• Atlas of Living Australia
    The Atlas of Living Australia (ALA) is a collaborative, digital, open infrastructure that pulls together Australian biodiversity data from multiple sources, making it accessible and reusable.

    The ALA is made possible by contributions from its partners, is supported by NCRIS, is hosted by CSIRO, and is the Australian node of GBIF.

  • Flora of Australia Help
    The Flora of Australia project was initiated in the 1970s to provide a uniform description of the Australian vascular plants, bryophytes and lichens. It began as a planned series of more than 60 volumes, containing treatments to the species level. The Flora was published as a series of printed volumes from 1981 to 2015, and about half of the published data later made available on the internet through the Flora of Australia Online. Following the publication of volume 37 in 2015, the Flora of Australia will no longer be published in print format.

  • Facebook Groups
    a extensive source of Facebook groups, often operated by enthusiasts, on a huge range of topics and categories. The list here is just the tip of the iceberg for the number of groups that there are out there.

  • James Dorey Photography – Sharing the passion for nature
    An ecology and evolutionary student of science and lover of discovery, James images the wonderful world of insects, spiders and nature at large to produce unique and unusual images intended to immerse viewers in new experiences and wonders.

    Get a print or book, keep up with James on social media or simply browse his galleries and enjoy the unique artworks. Check out his Facebook page.

  • Wikipedia
    a multilingual free online encyclopaedia written and maintained by a community of volunteers through open collaboration and a wiki-based editing system. Its editors are known as Wikipedians. Wikipedia is the largest and most-read reference work in history.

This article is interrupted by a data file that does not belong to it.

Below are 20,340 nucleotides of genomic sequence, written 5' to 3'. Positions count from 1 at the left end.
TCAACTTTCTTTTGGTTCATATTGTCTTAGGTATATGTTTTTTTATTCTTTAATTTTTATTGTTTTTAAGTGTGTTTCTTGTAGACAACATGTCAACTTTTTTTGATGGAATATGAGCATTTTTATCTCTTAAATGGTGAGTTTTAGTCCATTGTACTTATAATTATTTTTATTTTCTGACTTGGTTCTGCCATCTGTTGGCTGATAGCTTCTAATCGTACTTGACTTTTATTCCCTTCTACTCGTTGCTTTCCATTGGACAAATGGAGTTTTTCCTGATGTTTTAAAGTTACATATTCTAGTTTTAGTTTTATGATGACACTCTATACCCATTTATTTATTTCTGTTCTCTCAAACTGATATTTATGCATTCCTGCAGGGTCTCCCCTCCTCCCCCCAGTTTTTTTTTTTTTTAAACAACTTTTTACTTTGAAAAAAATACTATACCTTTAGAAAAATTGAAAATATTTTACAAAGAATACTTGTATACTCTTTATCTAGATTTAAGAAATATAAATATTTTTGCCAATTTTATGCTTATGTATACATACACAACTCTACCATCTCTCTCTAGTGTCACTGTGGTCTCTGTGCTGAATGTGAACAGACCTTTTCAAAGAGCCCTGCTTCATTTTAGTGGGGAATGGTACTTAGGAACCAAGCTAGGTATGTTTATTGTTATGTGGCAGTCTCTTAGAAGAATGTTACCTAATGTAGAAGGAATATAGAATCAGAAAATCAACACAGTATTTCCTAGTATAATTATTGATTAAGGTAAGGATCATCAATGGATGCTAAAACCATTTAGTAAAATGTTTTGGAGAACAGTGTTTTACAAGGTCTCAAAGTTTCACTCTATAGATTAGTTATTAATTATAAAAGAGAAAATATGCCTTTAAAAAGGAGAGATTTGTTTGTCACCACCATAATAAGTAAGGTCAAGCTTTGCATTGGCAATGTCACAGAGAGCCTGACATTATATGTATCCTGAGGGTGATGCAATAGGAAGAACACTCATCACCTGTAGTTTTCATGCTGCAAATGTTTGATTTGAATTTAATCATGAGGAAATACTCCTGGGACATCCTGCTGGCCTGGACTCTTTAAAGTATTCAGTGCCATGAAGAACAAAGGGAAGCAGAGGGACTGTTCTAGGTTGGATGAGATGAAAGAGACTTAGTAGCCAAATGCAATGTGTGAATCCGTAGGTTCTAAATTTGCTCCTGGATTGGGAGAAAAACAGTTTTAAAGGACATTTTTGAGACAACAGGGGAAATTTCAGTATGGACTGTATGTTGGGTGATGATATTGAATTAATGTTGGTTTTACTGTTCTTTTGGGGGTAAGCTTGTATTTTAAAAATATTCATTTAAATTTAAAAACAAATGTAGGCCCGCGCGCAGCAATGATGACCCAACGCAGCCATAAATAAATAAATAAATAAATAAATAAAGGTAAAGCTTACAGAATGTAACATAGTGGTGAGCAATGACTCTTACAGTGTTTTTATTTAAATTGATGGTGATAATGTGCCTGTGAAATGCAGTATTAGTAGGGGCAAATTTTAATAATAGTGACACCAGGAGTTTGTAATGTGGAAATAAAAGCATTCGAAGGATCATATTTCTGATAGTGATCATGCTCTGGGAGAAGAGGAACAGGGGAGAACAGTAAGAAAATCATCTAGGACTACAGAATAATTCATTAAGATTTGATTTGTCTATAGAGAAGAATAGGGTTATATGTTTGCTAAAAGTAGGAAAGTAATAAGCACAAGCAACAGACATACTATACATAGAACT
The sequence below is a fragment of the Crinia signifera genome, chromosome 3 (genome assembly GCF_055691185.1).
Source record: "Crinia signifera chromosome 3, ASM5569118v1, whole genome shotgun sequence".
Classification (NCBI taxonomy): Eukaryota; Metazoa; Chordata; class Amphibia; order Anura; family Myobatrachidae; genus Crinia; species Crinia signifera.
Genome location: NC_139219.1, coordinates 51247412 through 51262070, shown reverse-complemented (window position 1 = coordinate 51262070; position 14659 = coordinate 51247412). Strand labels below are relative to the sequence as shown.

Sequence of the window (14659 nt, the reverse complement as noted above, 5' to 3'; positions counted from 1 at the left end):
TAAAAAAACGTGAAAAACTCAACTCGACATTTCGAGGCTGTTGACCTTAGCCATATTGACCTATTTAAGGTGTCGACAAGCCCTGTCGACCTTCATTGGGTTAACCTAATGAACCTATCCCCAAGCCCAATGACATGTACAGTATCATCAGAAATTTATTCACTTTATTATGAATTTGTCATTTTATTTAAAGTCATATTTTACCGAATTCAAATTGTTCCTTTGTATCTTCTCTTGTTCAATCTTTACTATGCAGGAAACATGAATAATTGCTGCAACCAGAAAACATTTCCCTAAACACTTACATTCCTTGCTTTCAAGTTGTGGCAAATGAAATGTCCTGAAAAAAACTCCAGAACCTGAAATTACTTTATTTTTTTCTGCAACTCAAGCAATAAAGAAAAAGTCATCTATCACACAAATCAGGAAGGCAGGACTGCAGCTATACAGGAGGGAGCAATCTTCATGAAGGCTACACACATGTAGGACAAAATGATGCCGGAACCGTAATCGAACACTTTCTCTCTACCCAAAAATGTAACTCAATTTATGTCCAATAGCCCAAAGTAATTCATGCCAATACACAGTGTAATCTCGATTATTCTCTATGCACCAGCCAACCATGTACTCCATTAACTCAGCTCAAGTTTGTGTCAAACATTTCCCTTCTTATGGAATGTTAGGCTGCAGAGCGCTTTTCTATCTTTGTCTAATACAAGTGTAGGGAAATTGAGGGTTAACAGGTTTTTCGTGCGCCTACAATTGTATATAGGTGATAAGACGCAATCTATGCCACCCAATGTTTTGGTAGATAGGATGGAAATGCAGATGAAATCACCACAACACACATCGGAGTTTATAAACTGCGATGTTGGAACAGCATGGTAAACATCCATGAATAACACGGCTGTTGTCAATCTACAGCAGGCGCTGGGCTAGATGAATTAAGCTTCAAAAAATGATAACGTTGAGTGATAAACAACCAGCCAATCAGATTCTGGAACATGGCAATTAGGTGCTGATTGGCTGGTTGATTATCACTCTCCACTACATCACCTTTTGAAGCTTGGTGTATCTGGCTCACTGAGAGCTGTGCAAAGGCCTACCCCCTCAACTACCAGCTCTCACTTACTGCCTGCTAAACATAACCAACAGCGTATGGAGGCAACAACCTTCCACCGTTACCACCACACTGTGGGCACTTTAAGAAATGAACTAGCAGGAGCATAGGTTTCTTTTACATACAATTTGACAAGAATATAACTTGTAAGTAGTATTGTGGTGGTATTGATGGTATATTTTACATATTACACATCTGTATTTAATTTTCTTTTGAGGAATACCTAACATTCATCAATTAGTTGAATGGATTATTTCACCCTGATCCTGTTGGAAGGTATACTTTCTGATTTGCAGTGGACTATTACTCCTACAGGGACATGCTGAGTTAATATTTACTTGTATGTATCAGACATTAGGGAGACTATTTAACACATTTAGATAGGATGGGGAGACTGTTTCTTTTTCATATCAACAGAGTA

As well as donations, you can also support them by purchasing through their Wikipedia Store.

  • Australian Citizen Science Association (ACSA)
    Our Vision: A community that supports, develops and informs citizen science.
    Our Mission: To advance citizen science through sharing of knowledge, collaboration, capacity building and advocacy for citizen science.

Resources No Longer Available

BowerBird was a socially-networked community website. Created by Dr Ken Walker of Museum Victoria (Project Manager), Frank Radocaj and Hamish Crittenden (Senior Programmers) and Angela White (Website Designer), BowerBird was a significant website and resource…

BowerBird is Australia’s first, home-grown Citizen Science website. What’s the difference between being a Citizen and being a Citizen Scientist? If you upload a picture of a Koala to Flickr or Facebook you are a Citizen; if you upload that same images to BowerBird you are a Citizen Scientist – Why? Because BowerBird asks you where and when you took the photo. These are the spatial and temporal information components that turn an image without such information into a scientifically valuable record. Science tracks species in time and space and without these pieces of information, there is no scientific value in a record without this information.

There are two great sayings about this contribution to science. One is from Harvard Professor E.O. Wilson (he created the word Biodiversity). He said: “Knowledge does not become science until it is shared.” And the second such comment comes from the popular “Myth Buster” TV series: They said: “The difference between screwing around and doing science is writing it down!”.

Bowerbird, Australian Research Data Commons (ARDC)

The site no longer exists, and only a portion of its data was transferred with many of its contributors and members moving on to iNaturalist.

You can read more about the website and its closure, including comments and the demise here: R.I.P

As we find other resources that are interesting and of use, we will update this listing.

Ausemade Publicartions & Social Media